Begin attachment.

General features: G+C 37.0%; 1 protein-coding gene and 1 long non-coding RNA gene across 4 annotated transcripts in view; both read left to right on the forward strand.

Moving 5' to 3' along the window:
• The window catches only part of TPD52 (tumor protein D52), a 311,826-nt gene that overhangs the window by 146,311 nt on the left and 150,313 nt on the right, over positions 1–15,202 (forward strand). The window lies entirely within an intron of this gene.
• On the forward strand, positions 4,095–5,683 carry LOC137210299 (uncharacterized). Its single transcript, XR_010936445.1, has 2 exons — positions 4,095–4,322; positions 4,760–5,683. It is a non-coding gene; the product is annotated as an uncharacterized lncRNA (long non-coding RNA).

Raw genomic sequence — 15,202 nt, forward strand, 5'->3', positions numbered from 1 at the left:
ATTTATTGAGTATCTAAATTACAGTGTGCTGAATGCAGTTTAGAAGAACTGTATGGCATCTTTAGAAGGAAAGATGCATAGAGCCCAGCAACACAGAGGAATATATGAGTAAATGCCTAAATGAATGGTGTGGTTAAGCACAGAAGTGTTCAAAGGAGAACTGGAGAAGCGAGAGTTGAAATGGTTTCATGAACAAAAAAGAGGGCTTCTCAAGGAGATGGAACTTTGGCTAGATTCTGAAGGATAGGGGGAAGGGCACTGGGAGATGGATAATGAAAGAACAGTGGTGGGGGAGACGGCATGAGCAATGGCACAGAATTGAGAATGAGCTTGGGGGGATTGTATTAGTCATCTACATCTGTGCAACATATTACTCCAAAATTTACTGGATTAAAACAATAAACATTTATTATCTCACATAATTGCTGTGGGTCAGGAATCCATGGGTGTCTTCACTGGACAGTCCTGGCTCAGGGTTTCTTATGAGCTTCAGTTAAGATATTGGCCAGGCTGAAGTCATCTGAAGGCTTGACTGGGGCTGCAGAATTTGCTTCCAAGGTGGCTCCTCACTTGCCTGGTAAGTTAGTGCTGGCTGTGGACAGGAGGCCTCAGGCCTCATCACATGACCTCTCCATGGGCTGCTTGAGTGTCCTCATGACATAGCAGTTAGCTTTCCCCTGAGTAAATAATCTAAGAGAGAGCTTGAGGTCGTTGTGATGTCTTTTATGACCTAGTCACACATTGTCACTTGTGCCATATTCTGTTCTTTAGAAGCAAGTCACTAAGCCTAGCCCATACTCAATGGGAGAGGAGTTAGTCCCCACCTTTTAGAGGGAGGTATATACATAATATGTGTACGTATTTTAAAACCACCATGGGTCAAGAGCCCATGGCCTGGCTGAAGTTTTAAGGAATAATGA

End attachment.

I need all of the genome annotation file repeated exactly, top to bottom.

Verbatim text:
General features: G+C 37.0%; 1 protein-coding gene and 1 long non-coding RNA gene across 4 annotated transcripts in view; both read left to right on the forward strand.

Moving 5' to 3' along the window:
• The window catches only part of TPD52 (tumor protein D52), a 311,826-nt gene that overhangs the window by 146,311 nt on the left and 150,313 nt on the right, over positions 1–15,202 (forward strand). The window lies entirely within an intron of this gene.
• On the forward strand, positions 4,095–5,683 carry LOC137210299 (uncharacterized). Its single transcript, XR_010936445.1, has 2 exons — positions 4,095–4,322; positions 4,760–5,683. It is a non-coding gene; the product is annotated as an uncharacterized lncRNA (long non-coding RNA).

Raw genomic sequence — 15,202 nt, forward strand, 5'->3', positions numbered from 1 at the left:
ATTTATTGAGTATCTAAATTACAGTGTGCTGAATGCAGTTTAGAAGAACTGTATGGCATCTTTAGAAGGAAAGATGCATAGAGCCCAGCAACACAGAGGAATATATGAGTAAATGCCTAAATGAATGGTGTGGTTAAGCACAGAAGTGTTCAAAGGAGAACTGGAGAAGCGAGAGTTGAAATGGTTTCATGAACAAAAAAGAGGGCTTCTCAAGGAGATGGAACTTTGGCTAGATTCTGAAGGATAGGGGGAAGGGCACTGGGAGATGGATAATGAAAGAACAGTGGTGGGGGAGACGGCATGAGCAATGGCACAGAATTGAGAATGAGCTTGGGGGGATTGTATTAGTCATCTACATCTGTGCAACATATTACTCCAAAATTTACTGGATTAAAACAATAAACATTTATTATCTCACATAATTGCTGTGGGTCAGGAATCCATGGGTGTCTTCACTGGACAGTCCTGGCTCAGGGTTTCTTATGAGCTTCAGTTAAGATATTGGCCAGGCTGAAGTCATCTGAAGGCTTGACTGGGGCTGCAGAATTTGCTTCCAAGGTGGCTCCTCACTTGCCTGGTAAGTTAGTGCTGGCTGTGGACAGGAGGCCTCAGGCCTCATCACATGACCTCTCCATGGGCTGCTTGAGTGTCCTCATGACATAGCAGTTAGCTTTCCCCTGAGTAAATAATCTAAGAGAGAGCTTGAGGTCGTTGTGATGTCTTTTATGACCTAGTCACACATTGTCACTTGTGCCATATTCTGTTCTTTAGAAGCAAGTCACTAAGCCTAGCCCATACTCAATGGGAGAGGAGTTAGTCCCCACCTTTTAGAGGGAGGTATATACATAATATGTGTACGTATTTTAAAACCACCATGGGTCAAGAGCCCATGGCCTGGCTGAAGTTTTAAGGAATAATGA